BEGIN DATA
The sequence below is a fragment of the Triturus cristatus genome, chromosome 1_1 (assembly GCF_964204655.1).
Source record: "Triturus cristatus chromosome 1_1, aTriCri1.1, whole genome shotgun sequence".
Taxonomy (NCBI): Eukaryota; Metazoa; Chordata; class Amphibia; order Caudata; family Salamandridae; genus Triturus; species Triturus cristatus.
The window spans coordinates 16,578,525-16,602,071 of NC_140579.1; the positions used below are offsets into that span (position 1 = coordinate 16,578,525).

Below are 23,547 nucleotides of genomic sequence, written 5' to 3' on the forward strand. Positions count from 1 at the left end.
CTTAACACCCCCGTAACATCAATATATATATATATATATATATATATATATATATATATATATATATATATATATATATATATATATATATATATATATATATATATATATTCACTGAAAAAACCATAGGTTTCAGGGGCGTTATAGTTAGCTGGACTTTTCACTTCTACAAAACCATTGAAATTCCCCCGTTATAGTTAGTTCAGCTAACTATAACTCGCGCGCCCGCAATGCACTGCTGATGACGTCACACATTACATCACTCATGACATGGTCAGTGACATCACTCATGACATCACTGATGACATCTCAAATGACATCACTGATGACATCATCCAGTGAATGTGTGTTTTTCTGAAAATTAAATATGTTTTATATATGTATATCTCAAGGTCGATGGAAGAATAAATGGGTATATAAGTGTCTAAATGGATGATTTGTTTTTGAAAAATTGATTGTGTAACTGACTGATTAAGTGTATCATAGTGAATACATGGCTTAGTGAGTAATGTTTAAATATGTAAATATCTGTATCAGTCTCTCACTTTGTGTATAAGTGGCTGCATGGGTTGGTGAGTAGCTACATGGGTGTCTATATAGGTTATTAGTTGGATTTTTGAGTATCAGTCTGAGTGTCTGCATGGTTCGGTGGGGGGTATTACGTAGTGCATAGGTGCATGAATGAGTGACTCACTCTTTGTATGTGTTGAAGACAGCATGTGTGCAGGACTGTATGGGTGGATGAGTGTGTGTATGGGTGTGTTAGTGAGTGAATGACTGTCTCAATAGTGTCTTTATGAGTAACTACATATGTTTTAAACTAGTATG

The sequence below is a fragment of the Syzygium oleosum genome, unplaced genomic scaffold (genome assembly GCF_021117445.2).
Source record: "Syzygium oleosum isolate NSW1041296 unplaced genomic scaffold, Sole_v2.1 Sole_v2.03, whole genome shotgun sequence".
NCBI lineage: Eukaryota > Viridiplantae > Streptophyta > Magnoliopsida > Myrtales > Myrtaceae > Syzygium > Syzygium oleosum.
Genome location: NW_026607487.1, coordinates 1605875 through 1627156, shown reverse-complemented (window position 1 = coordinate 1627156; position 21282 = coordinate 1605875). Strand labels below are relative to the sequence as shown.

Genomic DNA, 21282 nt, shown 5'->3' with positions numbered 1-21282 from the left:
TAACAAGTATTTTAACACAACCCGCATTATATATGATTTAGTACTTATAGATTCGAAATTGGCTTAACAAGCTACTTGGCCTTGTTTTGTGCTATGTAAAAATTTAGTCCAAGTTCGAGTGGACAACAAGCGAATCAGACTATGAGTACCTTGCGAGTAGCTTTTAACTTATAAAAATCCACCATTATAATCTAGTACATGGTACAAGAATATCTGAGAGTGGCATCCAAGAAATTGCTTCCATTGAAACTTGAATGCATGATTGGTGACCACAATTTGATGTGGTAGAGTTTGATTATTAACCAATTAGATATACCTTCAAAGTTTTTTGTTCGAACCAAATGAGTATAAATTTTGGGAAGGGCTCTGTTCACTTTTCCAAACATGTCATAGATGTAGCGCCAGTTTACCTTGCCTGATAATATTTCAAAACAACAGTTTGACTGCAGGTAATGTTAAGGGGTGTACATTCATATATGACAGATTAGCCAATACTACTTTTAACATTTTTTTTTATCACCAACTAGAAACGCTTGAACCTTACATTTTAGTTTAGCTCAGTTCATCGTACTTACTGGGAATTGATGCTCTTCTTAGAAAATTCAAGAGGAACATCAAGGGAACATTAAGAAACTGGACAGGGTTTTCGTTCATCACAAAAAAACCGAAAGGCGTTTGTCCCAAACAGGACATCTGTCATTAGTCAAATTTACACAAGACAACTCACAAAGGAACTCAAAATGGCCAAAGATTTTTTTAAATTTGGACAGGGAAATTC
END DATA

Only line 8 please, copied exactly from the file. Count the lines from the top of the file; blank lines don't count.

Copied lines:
Source record: "Syzygium oleosum isolate NSW1041296 unplaced genomic scaffold, Sole_v2.1 Sole_v2.03, whole genome shotgun sequence".